by David Parmer / Tokyo
China’s Nujiang or Nu River runs a course of 3200km from the Tibet plateau through Myanmar and Thailand to eventually empty into the Andaman Sea. Once outside of China, the Nu River becomes the Salween River or Thanlwin River. The Nujiang is China’s last undammed river and one of the longest free-flowing rivers in the world, and that is its blessing and its curse.
Nujiang Prefecture in China’s southwest is home to some of its poorer minorities who are isolated both physically and culturally. These are the people of the Nu minority and the Lisu minority. (Strangely, some of the Nu people were converted to Catholicism and still maintain that affiliation.) A major drawback for them is a lack of knowledge of Mandarin Chinese, the language of their central government in Beijing.
The Nu River basin is an area of immense biodiversity having an estimated 6,000 unique plant species and 47 fish and amphibian species unique to the area and 143 other species of fish and amphibians. Other wildlife includes wild Ox, small pandas, and monkeys (World Atlas). The danger to this pristine ecosystem is development–development that would bring a higher standard of living to the poor minorities but would also threaten the ecosystem of the river as it winds its way from the highlands to the sea.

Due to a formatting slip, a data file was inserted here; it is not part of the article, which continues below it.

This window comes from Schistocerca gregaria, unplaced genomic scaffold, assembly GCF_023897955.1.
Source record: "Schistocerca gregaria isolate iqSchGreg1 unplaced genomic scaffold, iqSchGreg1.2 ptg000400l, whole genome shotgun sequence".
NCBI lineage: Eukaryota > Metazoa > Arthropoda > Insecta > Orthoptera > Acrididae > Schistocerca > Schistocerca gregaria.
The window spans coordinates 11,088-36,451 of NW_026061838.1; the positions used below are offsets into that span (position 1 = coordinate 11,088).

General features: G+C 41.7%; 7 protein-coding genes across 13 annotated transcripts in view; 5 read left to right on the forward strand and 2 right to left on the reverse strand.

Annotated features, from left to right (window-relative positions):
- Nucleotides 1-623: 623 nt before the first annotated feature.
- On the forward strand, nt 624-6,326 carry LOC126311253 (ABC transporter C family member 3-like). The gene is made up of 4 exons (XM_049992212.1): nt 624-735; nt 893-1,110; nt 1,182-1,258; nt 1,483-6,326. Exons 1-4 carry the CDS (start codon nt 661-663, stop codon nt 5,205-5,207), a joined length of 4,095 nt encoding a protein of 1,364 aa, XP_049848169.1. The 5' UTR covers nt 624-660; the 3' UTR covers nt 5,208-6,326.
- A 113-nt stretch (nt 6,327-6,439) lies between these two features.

A “higher standard of living” really has to do with bringing the minorities to a power grid, and that power would come from energy generated hydroelectrically. To get that kind of power dams are necessary. And just as with the Mekong River, dams bring problems of their own. The Nu River flows over several earthquake faults, and dams in these areas could cause catastrophic damage should an earthquake occur.
Moreover, damming the free-flowing river waters would also have serious side effects on the fragile ecosystem. A series of 15 dams were proposed for the Nujiang in the early 2000s, but most have been put on hold. However, China-supported dam projects in the lower Salween River in Myanmar are ongoing.
In an effort to preserve the wild Nu areas, local authorities have created two national parks: the Nujiang Gran Canyon National Park and the Dulongjiang National Park. Perhaps tourism can bring world attention to this precious resource so that it can continue to benefit the local people, the countries through which the river flows and our planet.
Photo: Axel Drainville via flickr